GOP says they were “victorious” while WMC says ‘let’s change the rules’

The picture above is from Kim Simac’s election night party. For some reason, the balloons hadn’t dropped yet.

It’s always entertaining to peruse the “morning after” quotes of various players following an election. Republican National Committee Chair Reince Priebus wasted no time continuing to declare victory, after his team lost two recall bids to unseat Democratic senators in Wisconsin yesterday:

“With the union-orchestrated recall madness over, taxpayers can rest assured that Republicans were victorious, maintaining the majority in the Wisconsin Senate despite Democrat guarantees of victory. Now, Wisconsin Republicans can continue proactively addressing the real issues facing Wisconsinites by focusing on job creation and getting the state’s fiscal house in order.

“Democrats and the unions should take notice that recent polling shows the public disapproves of further recalls. Liberals should stop distracting voters with expensive recall elections and start helping Governor Scott Walker and the Republicans get Wisconsin back to work.”

Well, that’s kind of interesting, since yesterday’s recalls were certainly NOT union-orchestrated. And while recent polling did indicate a narrow advantage at the moment for the point of view that Governor Walker shouldn’t be recalled – a view that I happen to share, for reasons that are probably much different than Reince’s – it doesn’t really translate to support for Walker or his agenda.

In the never-ending game of political chess that we now find ourselves in, WMC, (the Wisconsin Manufacturers and Commerce Association), has now embarked upon a mission to change Wisconsin’s recall provisions – something that requires a constitutional amendment. It’s funny that they didn’t roll out this idea last week or maybe a few months ago. It’s equally interesting that after the assurance from Reince Priebus that “Republicans were victorious,” they don’t seem interested in any more victories like the one they are supposedly now enjoying, (which consisted of losing two GOP seats in the state senate.)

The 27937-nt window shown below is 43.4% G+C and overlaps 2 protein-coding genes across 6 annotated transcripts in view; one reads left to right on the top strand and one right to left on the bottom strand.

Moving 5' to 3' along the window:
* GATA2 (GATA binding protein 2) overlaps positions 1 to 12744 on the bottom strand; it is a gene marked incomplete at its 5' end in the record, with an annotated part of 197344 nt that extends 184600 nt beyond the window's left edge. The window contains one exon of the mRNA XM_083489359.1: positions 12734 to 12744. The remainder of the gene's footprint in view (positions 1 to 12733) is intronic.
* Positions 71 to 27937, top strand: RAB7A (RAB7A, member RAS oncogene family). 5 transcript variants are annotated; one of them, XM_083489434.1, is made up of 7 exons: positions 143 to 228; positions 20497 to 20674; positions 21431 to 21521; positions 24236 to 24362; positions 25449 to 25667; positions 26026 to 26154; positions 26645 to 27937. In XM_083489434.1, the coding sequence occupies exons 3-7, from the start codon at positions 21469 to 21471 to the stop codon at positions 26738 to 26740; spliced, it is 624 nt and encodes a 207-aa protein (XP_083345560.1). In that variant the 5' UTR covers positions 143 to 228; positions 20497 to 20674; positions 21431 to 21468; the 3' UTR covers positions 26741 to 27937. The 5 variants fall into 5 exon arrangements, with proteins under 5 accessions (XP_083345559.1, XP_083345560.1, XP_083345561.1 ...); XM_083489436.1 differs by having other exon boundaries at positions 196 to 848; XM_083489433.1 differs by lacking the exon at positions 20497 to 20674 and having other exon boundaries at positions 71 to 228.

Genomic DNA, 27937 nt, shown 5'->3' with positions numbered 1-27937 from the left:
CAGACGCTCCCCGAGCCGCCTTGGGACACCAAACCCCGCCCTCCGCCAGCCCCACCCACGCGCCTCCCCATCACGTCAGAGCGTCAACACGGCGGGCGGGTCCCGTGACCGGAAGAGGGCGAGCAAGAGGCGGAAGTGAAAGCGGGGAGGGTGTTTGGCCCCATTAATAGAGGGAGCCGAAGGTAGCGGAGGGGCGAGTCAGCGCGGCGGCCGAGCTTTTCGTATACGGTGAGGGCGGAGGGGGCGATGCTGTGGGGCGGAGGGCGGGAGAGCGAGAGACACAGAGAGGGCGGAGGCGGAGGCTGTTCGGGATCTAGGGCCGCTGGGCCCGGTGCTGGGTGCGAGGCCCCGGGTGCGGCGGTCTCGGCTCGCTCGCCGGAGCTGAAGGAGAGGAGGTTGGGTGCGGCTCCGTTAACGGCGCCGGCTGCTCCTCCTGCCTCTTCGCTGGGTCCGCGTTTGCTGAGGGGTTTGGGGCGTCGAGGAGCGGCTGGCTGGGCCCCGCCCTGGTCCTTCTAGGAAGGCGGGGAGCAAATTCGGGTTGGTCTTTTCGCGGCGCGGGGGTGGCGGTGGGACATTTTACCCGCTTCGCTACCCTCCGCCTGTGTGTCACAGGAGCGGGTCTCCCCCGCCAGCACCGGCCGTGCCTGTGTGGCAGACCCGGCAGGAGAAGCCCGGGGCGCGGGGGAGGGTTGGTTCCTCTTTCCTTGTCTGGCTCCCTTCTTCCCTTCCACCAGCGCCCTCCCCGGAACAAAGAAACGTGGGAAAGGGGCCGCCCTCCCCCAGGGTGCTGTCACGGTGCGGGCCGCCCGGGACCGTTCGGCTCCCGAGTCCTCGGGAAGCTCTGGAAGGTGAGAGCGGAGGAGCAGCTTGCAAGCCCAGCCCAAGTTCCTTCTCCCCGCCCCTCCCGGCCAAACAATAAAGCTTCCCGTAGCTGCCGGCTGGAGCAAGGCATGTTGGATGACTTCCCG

I’m guessing if those balloons had dropped for them last night, they might not have been quite so insistent about the need for change this morning. But they didn’t and so here are WMC’s recall reform talking points, (which they feel should gain bipartisan support:)

“Now that the Senate recall elections are done, it’s time for Wisconsin to get back to focusing on job creation. Wisconsin needs to support recall reform so we do not face destabilizing recall elections again in the future. Wisconsin needs to amend its Constitution to tighten the standards for recalls. Right now, an elected official can be recalled for NO cause if the required petitions are gathered. Wisconsin’s Constitution needs to include a well-defined standard of wrong-doing by an elected official in order to allow a recall drive to move forward.”

That would probably be something like “high crimes and misdemeanors,” I guess – certainly not simply promoting an extremist agenda that you never campaigned on and that most of your constituency disapproves of, for example. As for focusing on job creation, it’s abundantly clear that it means something entirely different to WMC than it does to most people in Wisconsin. Just check out the agenda from that early special session on job creation that whizzed through the legislature.

The bottom line is that no matter how messy and inconvenient the recall provision in Wisconsin’s constitution happens to be, it leaves the power exactly where it belongs: with voters — not with WMC and the Koch brothers. The problem these folks have is that for all of their money, negative advertising and gaming, it’s really difficult to masquerade as a majority when you clearly are not.

The WMC has been a part of destabilizing Wisconsin’s political climate by pouring millions of dollars into judicial, legislative and gubernatorial races for the past several cycles in support their special interest agenda. Now that the people are beginning to figure some of this out and see the results, WMC sees a desperate need to change the rules. The reason is pretty simple: having their acolytes subject to recall after only partial terms can really diminish the return on investment in comparison to full terms. And ROI is what these folks are all about.

JR

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